Reforms in Balkan countries bring important improvements to the region’s governments and economies, whether or not they result in rapid EU membership, the EU enlargement commissioner said on 7 December.
“I prefer not to talk about enlargement negotiations but about a process,” said Johannes Hahn, European Commissioner for European Neighbourhood policy and Enlargement Negotiations. “They are not only taking over the acquis, but they are implementing the spirit of the acquis. This is definitely something which takes time.”
Hahn was talking at a Friends of Europe Policy Summit on the Balkans and their integration into the EU. While integration has long been a goal, both for the western Balkan states and the EU, the past few years have seen a number of setbacks. The refugee crisis that started in 2015 led to public fears of too many outsiders entering the EU, and was accompanied by talk that some of the migrants might have links to terrorist groups. In April 2016, Dutch voters rejected the EU’s Association Agreement with Ukraine in an advisory referendum. And in June, a small majority of British voters chose to leave the EU.
All of these events have damped EU citizens’ enthusiasm for enlargement, said Goran Svilanović, Secretary General of the Regional Cooperation Council (RCC). “Business as usual is the only policy that surely will not work,” he said. “The Dutch ‘No’ to Ukraine is a huge bell ringing in my head. It completely reveals what might be coming.”
Still, the prospect of eventual EU membership should be used to motivate Balkan countries into improving their government, infrastructure and economic systems.
“We need to find a middle ground between providing the countries with hope, which cannot be linked to a concrete day, and at the same time having a process and progress on the basis of the merit in each and every country,” said Stefan Füle, Special Envoy for the OSCE and Western Balkans at the Czech Ministry of Foreign Affairs, and a former European Commissioner for Enlargement and Neighbourhood Policy. “That’s why we focus on the track record. We want to see the institutions delivering on citizens’ expectations.”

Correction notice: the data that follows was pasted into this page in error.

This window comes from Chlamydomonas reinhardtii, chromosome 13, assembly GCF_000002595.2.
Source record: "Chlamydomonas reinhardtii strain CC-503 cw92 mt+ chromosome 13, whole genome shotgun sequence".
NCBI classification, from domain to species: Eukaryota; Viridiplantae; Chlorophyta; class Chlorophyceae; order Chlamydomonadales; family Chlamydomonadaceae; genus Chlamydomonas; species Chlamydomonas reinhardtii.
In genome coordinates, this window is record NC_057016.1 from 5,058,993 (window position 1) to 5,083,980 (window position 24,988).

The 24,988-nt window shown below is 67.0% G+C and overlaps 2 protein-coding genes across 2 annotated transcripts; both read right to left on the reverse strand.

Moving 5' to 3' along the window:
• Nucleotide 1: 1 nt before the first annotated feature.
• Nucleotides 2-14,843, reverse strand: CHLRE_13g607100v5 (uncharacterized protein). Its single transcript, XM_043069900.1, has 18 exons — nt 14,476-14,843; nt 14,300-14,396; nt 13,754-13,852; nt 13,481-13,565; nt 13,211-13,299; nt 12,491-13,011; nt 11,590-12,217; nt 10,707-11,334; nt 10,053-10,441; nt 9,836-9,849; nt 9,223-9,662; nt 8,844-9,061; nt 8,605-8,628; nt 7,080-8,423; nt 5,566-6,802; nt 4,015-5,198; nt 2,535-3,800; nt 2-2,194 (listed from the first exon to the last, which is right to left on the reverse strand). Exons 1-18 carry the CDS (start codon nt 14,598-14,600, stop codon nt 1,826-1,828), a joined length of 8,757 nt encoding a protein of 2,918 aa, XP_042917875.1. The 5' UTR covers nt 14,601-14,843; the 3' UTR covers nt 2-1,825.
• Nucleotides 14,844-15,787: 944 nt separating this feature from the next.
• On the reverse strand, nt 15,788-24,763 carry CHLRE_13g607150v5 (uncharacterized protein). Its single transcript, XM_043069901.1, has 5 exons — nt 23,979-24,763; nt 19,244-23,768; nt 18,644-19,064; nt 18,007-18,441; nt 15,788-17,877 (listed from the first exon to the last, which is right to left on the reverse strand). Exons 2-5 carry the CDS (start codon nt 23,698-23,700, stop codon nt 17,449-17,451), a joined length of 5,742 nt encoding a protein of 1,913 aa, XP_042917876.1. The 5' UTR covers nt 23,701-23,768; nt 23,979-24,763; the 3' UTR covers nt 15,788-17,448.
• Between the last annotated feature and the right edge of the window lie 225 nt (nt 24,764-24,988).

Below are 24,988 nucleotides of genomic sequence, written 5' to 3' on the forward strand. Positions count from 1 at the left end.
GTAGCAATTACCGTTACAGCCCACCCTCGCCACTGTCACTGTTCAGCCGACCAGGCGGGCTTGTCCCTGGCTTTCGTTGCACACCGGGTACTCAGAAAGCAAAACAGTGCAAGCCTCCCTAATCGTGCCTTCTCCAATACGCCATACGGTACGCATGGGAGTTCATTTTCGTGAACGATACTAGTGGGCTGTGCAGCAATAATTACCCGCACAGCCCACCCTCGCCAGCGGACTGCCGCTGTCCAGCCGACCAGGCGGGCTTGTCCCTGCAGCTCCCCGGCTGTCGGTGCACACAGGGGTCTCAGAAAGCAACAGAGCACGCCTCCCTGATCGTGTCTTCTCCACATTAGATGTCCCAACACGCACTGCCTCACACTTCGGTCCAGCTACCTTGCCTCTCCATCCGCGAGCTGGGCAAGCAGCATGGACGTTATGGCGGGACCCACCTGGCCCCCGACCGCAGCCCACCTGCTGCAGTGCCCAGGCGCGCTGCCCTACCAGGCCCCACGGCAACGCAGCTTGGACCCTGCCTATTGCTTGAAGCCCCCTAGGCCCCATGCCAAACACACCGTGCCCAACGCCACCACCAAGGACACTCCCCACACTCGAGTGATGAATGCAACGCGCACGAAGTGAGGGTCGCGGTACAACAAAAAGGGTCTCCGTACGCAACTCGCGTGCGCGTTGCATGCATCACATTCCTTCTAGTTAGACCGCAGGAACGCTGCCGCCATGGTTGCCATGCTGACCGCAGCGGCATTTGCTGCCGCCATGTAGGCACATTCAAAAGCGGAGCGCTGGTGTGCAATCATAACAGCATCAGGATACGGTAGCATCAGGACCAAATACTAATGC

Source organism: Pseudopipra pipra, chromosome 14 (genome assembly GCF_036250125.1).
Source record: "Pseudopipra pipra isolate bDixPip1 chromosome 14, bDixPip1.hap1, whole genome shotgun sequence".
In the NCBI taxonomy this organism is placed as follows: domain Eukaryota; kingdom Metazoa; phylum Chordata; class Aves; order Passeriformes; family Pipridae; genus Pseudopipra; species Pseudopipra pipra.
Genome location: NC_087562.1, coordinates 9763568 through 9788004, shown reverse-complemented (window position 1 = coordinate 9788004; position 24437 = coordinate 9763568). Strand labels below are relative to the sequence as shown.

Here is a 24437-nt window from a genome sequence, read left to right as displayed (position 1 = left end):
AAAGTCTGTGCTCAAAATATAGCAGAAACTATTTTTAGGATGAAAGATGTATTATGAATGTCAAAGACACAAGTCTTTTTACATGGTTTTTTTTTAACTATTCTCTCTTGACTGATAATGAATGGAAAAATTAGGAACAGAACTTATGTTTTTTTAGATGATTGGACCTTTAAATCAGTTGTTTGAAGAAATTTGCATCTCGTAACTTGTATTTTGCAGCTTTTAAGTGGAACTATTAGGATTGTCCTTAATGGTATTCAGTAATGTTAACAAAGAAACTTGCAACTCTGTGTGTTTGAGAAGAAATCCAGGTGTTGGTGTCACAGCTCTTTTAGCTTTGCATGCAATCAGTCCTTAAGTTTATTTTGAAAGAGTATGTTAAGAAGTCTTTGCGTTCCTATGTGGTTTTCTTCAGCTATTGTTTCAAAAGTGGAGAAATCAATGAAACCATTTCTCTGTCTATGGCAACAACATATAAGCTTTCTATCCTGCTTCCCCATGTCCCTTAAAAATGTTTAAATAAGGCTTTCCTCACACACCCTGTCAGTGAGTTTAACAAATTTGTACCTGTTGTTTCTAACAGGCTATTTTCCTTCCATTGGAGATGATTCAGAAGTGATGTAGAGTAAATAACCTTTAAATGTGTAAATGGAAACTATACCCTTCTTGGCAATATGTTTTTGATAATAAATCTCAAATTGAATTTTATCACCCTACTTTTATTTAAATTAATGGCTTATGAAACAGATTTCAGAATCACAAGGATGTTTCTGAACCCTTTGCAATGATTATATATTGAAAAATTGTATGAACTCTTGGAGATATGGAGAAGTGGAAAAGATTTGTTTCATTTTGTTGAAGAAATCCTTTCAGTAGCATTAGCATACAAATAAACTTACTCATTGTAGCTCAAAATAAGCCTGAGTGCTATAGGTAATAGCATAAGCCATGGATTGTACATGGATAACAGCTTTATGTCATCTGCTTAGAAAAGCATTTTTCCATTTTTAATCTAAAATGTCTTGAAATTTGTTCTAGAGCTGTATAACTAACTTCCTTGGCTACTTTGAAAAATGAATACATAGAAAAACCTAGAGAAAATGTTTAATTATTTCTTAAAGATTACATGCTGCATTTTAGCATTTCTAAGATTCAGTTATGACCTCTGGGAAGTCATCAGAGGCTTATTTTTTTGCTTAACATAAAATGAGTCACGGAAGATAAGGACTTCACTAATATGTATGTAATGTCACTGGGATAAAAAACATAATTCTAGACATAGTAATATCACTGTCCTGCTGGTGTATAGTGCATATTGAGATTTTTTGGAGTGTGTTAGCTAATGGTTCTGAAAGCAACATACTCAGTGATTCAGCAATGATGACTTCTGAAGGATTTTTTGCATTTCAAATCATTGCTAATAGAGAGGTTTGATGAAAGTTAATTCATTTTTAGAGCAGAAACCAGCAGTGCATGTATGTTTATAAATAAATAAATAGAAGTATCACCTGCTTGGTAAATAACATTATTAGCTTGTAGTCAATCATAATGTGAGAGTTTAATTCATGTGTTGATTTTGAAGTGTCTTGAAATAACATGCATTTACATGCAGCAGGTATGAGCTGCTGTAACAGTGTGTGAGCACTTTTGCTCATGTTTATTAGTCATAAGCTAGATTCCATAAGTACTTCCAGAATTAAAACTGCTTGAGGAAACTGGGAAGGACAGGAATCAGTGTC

One way to foster better connections between the Balkans and the EU – and between the Balkan nations themselves – is through better connectivity. The EU has set aside up to €1 billion for connectivity investment projects and technical assistance for the 2014-2020 period, with special attention given to transport networks, energy efficiency and green growth.
Connectivity should contribute to job creation, which is particularly important as more than half of young people are jobless in some Balkan countries. The region needs to attract private investors to develop industry, and it needs to train its young people with the skills required for the new jobs.
All of this is premised on better government, Hahn said – notably the rule of law and the fight against corruption. “Economic development is extremely important to stabilise the region and the countries,” he said. “And investors will not risk their money if they cannot rely on the independence of the judiciary.”
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